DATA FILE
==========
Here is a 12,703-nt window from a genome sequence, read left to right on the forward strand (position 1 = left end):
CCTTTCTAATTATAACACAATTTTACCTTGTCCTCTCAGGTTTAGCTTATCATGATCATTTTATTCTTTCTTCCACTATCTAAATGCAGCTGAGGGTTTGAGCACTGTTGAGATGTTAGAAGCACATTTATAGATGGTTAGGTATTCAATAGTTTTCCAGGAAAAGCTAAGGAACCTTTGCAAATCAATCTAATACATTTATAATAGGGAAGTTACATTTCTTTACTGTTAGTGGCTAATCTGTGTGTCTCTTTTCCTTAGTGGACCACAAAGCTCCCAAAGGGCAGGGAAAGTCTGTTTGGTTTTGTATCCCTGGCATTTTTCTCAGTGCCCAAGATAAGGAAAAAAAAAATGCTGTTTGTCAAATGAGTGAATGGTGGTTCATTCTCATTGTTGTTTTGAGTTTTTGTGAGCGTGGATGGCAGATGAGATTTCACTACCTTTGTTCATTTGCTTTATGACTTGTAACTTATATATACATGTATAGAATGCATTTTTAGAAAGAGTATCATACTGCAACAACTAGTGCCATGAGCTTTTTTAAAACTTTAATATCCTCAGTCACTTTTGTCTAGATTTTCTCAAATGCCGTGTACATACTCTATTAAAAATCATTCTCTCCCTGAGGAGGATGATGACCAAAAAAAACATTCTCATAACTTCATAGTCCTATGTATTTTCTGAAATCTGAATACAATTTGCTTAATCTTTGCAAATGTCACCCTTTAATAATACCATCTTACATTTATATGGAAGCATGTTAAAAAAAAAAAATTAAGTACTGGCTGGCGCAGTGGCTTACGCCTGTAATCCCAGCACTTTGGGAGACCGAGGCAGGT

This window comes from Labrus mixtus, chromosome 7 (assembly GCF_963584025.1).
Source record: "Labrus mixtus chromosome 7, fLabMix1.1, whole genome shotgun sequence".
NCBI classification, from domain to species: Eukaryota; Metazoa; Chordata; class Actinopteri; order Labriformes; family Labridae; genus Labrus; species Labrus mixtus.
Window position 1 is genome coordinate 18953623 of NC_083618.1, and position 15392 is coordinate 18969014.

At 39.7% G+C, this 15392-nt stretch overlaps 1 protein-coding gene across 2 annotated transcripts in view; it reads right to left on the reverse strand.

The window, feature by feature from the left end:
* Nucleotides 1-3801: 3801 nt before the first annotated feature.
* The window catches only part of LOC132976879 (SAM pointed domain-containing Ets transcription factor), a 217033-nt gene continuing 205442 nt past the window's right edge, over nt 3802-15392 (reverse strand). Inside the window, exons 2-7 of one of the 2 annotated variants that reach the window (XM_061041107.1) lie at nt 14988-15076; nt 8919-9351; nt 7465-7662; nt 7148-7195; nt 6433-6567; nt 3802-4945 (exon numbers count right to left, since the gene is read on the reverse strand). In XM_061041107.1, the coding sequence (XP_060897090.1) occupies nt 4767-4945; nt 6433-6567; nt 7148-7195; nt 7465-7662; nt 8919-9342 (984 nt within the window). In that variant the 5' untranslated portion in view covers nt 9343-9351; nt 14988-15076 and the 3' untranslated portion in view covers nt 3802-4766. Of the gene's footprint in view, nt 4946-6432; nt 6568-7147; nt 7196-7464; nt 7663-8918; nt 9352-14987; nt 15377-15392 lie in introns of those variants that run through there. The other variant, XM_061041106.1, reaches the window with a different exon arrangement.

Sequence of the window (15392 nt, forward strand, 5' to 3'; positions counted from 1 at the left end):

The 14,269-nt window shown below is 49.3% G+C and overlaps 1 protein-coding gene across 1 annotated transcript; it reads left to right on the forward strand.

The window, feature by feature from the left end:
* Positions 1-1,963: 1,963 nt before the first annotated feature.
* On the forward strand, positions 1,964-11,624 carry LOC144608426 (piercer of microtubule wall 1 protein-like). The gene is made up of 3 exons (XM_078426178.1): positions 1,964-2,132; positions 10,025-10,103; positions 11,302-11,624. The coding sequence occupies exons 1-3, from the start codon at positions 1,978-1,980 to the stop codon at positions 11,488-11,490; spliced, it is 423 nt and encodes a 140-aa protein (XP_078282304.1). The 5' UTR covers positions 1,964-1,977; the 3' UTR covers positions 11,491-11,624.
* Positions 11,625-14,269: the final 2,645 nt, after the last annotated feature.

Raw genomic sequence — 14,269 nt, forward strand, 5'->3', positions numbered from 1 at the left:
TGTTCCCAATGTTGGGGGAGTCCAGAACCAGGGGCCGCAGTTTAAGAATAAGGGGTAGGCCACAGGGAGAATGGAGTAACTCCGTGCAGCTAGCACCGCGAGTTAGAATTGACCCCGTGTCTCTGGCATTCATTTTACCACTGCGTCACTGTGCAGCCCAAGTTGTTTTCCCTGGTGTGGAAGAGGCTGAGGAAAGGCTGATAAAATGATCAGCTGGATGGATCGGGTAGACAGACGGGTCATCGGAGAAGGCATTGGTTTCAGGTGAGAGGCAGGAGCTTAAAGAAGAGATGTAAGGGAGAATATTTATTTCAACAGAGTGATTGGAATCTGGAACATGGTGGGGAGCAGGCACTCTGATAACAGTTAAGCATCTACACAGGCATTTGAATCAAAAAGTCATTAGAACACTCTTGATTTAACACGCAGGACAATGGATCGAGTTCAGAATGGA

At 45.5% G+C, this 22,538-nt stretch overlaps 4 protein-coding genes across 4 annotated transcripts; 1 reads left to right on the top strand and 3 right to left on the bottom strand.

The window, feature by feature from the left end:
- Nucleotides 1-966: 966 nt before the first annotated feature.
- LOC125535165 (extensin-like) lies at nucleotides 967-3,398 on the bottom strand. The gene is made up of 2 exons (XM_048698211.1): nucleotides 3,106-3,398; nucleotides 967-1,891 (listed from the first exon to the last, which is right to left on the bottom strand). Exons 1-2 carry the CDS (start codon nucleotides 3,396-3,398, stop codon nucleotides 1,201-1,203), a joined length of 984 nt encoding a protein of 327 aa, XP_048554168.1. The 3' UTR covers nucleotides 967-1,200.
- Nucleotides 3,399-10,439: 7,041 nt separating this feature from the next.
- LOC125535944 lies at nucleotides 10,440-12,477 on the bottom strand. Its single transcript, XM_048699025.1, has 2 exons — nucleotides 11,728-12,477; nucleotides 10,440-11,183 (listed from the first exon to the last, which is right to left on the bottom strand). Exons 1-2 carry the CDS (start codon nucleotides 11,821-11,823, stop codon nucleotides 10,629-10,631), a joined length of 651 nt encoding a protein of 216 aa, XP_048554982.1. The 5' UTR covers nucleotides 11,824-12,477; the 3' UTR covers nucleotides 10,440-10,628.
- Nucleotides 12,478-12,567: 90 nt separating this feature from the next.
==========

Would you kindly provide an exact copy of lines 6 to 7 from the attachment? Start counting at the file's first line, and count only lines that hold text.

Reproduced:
Window position 1 is genome coordinate 18953623 of NC_083618.1, and position 15392 is coordinate 18969014.

At 39.7% G+C, this 15392-nt stretch overlaps 1 protein-coding gene across 2 annotated transcripts in view; it reads right to left on the reverse strand.